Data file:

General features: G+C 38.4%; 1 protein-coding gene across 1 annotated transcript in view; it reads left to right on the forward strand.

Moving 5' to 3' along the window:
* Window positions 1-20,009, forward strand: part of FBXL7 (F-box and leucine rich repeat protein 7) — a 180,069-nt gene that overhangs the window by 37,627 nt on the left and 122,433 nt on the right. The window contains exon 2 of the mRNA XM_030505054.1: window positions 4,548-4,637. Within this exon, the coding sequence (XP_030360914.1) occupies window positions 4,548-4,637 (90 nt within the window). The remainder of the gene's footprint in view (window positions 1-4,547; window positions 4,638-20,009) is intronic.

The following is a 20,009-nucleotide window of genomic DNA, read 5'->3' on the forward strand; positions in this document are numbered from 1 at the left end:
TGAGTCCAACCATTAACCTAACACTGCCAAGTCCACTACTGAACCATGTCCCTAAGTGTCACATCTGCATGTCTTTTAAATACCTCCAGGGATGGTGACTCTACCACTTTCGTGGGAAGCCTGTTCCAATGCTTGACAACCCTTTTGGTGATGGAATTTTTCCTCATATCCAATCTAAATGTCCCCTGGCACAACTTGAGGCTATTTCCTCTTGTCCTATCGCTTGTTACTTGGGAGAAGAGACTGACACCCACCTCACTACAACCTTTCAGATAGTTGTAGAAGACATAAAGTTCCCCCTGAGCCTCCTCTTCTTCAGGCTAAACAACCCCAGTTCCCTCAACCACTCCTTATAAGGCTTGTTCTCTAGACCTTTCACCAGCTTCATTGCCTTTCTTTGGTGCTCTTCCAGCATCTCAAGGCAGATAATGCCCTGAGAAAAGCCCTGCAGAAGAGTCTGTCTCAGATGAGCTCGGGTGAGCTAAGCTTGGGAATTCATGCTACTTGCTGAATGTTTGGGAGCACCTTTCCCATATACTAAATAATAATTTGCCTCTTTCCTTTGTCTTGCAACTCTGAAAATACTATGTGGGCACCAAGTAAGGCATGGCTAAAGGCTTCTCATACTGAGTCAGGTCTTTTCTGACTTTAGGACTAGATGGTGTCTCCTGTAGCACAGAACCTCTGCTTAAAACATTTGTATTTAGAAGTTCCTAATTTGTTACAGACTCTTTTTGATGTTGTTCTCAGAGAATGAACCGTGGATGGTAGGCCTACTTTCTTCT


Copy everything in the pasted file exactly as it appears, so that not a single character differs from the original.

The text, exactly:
General features: G+C 38.4%; 1 protein-coding gene across 1 annotated transcript in view; it reads left to right on the forward strand.

Moving 5' to 3' along the window:
* Window positions 1-20,009, forward strand: part of FBXL7 (F-box and leucine rich repeat protein 7) — a 180,069-nt gene that overhangs the window by 37,627 nt on the left and 122,433 nt on the right. The window contains exon 2 of the mRNA XM_030505054.1: window positions 4,548-4,637. Within this exon, the coding sequence (XP_030360914.1) occupies window positions 4,548-4,637 (90 nt within the window). The remainder of the gene's footprint in view (window positions 1-4,547; window positions 4,638-20,009) is intronic.

The following is a 20,009-nucleotide window of genomic DNA, read 5'->3' on the forward strand; positions in this document are numbered from 1 at the left end:
TGAGTCCAACCATTAACCTAACACTGCCAAGTCCACTACTGAACCATGTCCCTAAGTGTCACATCTGCATGTCTTTTAAATACCTCCAGGGATGGTGACTCTACCACTTTCGTGGGAAGCCTGTTCCAATGCTTGACAACCCTTTTGGTGATGGAATTTTTCCTCATATCCAATCTAAATGTCCCCTGGCACAACTTGAGGCTATTTCCTCTTGTCCTATCGCTTGTTACTTGGGAGAAGAGACTGACACCCACCTCACTACAACCTTTCAGATAGTTGTAGAAGACATAAAGTTCCCCCTGAGCCTCCTCTTCTTCAGGCTAAACAACCCCAGTTCCCTCAACCACTCCTTATAAGGCTTGTTCTCTAGACCTTTCACCAGCTTCATTGCCTTTCTTTGGTGCTCTTCCAGCATCTCAAGGCAGATAATGCCCTGAGAAAAGCCCTGCAGAAGAGTCTGTCTCAGATGAGCTCGGGTGAGCTAAGCTTGGGAATTCATGCTACTTGCTGAATGTTTGGGAGCACCTTTCCCATATACTAAATAATAATTTGCCTCTTTCCTTTGTCTTGCAACTCTGAAAATACTATGTGGGCACCAAGTAAGGCATGGCTAAAGGCTTCTCATACTGAGTCAGGTCTTTTCTGACTTTAGGACTAGATGGTGTCTCCTGTAGCACAGAACCTCTGCTTAAAACATTTGTATTTAGAAGTTCCTAATTTGTTACAGACTCTTTTTGATGTTGTTCTCAGAGAATGAACCGTGGATGGTAGGCCTACTTTCTTCT